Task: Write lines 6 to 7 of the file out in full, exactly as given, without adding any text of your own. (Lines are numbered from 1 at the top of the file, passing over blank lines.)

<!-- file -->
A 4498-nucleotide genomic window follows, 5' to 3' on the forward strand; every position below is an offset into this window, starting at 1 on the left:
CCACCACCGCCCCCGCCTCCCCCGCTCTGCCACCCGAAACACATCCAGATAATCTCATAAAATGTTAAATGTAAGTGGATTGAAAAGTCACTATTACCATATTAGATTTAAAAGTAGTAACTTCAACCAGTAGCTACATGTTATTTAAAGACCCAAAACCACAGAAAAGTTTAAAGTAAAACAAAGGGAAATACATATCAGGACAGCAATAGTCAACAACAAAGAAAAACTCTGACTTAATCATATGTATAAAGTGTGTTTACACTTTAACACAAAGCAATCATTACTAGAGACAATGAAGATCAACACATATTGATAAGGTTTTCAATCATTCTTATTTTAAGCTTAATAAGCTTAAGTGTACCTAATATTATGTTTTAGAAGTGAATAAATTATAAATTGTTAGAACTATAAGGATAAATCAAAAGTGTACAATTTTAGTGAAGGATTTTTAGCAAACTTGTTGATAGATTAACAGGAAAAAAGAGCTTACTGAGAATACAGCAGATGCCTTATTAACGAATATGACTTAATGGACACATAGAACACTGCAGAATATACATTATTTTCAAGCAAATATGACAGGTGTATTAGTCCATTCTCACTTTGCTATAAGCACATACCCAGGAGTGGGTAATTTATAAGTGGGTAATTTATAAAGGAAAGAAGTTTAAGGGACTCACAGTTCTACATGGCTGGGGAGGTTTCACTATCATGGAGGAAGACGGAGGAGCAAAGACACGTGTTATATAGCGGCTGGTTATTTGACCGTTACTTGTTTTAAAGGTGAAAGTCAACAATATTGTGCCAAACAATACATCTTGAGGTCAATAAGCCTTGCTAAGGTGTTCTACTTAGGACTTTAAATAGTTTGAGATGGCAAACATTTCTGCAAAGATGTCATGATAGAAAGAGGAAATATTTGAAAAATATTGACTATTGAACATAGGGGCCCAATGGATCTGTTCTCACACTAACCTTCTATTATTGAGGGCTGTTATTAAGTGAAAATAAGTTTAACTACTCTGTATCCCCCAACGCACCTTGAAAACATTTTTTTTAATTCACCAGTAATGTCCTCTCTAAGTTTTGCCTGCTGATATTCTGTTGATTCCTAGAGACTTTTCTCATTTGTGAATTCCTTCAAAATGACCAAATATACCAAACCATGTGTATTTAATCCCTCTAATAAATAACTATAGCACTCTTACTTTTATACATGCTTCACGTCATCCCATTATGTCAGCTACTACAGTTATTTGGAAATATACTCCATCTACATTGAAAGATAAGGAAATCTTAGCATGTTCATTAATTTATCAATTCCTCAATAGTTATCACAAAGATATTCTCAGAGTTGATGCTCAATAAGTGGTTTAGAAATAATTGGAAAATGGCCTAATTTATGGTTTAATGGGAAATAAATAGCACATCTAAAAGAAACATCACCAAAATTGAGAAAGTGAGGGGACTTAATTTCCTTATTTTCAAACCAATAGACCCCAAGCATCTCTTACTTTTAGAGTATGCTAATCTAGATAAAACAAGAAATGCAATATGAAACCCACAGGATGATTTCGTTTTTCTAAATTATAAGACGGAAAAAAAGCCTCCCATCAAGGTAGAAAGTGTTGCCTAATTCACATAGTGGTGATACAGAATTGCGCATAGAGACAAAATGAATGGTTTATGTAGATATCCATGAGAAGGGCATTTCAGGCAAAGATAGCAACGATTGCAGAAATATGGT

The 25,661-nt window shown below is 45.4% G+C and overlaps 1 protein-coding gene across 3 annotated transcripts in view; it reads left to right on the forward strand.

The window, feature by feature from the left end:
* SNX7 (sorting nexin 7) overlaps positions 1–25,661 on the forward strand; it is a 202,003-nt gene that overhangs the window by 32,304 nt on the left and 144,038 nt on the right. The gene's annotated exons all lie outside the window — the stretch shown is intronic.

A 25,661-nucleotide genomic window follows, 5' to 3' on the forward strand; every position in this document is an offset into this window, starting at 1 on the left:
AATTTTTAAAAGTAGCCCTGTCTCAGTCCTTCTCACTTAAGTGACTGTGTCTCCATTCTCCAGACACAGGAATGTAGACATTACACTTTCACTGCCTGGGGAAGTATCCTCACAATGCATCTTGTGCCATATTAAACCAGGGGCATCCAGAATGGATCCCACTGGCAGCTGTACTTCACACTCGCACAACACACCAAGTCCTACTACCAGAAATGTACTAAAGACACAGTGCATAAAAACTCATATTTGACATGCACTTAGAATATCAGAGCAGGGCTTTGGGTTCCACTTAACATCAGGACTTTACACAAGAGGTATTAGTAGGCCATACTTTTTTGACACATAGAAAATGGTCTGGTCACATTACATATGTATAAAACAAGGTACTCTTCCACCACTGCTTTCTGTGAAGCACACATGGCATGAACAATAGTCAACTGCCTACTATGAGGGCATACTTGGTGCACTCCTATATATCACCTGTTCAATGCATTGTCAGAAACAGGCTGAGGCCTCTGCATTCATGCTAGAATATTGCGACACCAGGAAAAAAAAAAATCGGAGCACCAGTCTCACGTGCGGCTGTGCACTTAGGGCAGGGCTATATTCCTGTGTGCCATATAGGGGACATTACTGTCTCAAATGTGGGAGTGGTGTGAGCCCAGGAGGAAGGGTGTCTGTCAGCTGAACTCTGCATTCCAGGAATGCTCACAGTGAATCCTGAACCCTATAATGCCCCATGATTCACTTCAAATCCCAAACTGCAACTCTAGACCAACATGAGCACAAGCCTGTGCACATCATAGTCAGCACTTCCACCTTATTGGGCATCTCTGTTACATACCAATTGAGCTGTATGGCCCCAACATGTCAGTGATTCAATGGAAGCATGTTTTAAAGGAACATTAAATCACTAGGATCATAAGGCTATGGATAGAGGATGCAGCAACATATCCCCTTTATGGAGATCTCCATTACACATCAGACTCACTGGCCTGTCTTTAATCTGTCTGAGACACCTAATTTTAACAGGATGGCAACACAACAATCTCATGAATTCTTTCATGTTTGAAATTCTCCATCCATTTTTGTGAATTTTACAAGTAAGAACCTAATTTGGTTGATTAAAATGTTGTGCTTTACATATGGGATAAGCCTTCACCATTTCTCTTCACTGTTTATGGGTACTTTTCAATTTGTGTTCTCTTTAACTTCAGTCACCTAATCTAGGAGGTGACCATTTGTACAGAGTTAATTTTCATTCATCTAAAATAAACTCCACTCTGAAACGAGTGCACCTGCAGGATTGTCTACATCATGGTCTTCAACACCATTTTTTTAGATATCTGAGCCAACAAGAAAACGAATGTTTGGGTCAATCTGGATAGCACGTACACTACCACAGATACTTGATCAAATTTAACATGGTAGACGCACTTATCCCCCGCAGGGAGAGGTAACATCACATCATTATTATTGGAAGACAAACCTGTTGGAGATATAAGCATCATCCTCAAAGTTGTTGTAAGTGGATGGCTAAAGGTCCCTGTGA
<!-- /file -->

A 25,661-nucleotide genomic window follows, 5' to 3' on the forward strand; every position in this document is an offset into this window, starting at 1 on the left:
AATTTTTAAAAGTAGCCCTGTCTCAGTCCTTCTCACTTAAGTGACTGTGTCTCCATTCTCCAGACACAGGAATGTAGACATTACACTTTCACTGCCTGGGGAAGTATCCTCACAATGCATCTTGTGCCATATTAAACCAGGGGCATCCAGAATGGATCCCACTGGCAGCTGTACTTCACACTCGCACAACACACCAAGTCCTACTACCAGAAATGTACTAAAGACACAGTGCATAAAAACTCATATTTGACATGCACTTAGAATATCAGAGCAGGGCTTTGGGTTCCACTTAACATCAGGACTTTACACAAGAGGTATTAGTAGGCCATACTTTTTTGACACATAGAAAATGGTCTGGTCACATTACATATGTATAAAACAAGGTACTCTTCCACCACTGCTTTCTGTGAAGCACACATGGCATGAACAATAGTCAACTGCCTACTATGAGGGCATACTTGGTGCACTCCTATATATCACCTGTTCAATGCATTGTCAGAAACAGGCTGAGGCCTCTGCATTCATGCTAGAATATTGCGACACCAGGAAAAAAAAAAATCGGAGCACCAGTCTCACGTGCGGCTGTGCACTTAGGGCAGGGCTATATTCCTGTGTGCCATATAGGGGACATTACTGTCTCAAATGTGGGAGTGGTGTGAGCCCAGGAGGAAGGGTGTCTGTCAGCTGAACTCTGCATTCCAGGAATGCTCACAGTGAATCCTGAACCCTATAATGCCCCATGATTCACTTCAAATCCCAAACTGCAACTCTAGACCAACATGAGCACAAGCCTGTGCACATCATAGTCAGCACTTCCACCTTATTGGGCATCTCTGTTACATACCAATTGAGCTGTATGGCCCCAACATGTCAGTGATTCAATGGAAGCATGTTTTAAAGGAACATTAAATCACTAGGATCATAAGGCTATGGATAGAGGATGCAGCAACATATCCCCTTTATGGAGATCTCCATTACACATCAGACTCACTGGCCTGTCTTTAATCTGTCTGAGACACCTAATTTTAACAGGATGGCAACACAACAATCTCATGAATTCTTTCATGTTTGAAATTCTCCATCCATTTTTGTGAATTTTACAAGTAAGAACCTAATTTGGTTGATTAAAATGTTGTGCTTTACATATGGGATAAGCCTTCACCATTTCTCTTCACTGTTTATGGGTACTTTTCAATTTGTGTTCTCTTTAACTTCAGTCACCTAATCTAGGAGGTGACCATTTGTACAGAGTTAATTTTCATTCATCTAAAATAAACTCCACTCTGAAACGAGTGCACCTGCAGGATTGTCTACATCATGGTCTTCAACACCATTTTTTTAGATATCTGAGCCAACAAGAAAACGAATGTTTGGGTCAATCTGGATAGCACGTACACTACCACAGATACTTGATCAAATTTAACATGGTAGACGCACTTATCCCCCGCAGGGAGAGGTAACATCACATCATTATTATTGGAAGACAAACCTGTTGGAGATATAAGCATCATCCTCAAAGTTGTTGTAAGTGGATGGCTAAAGGTCCCTGTGA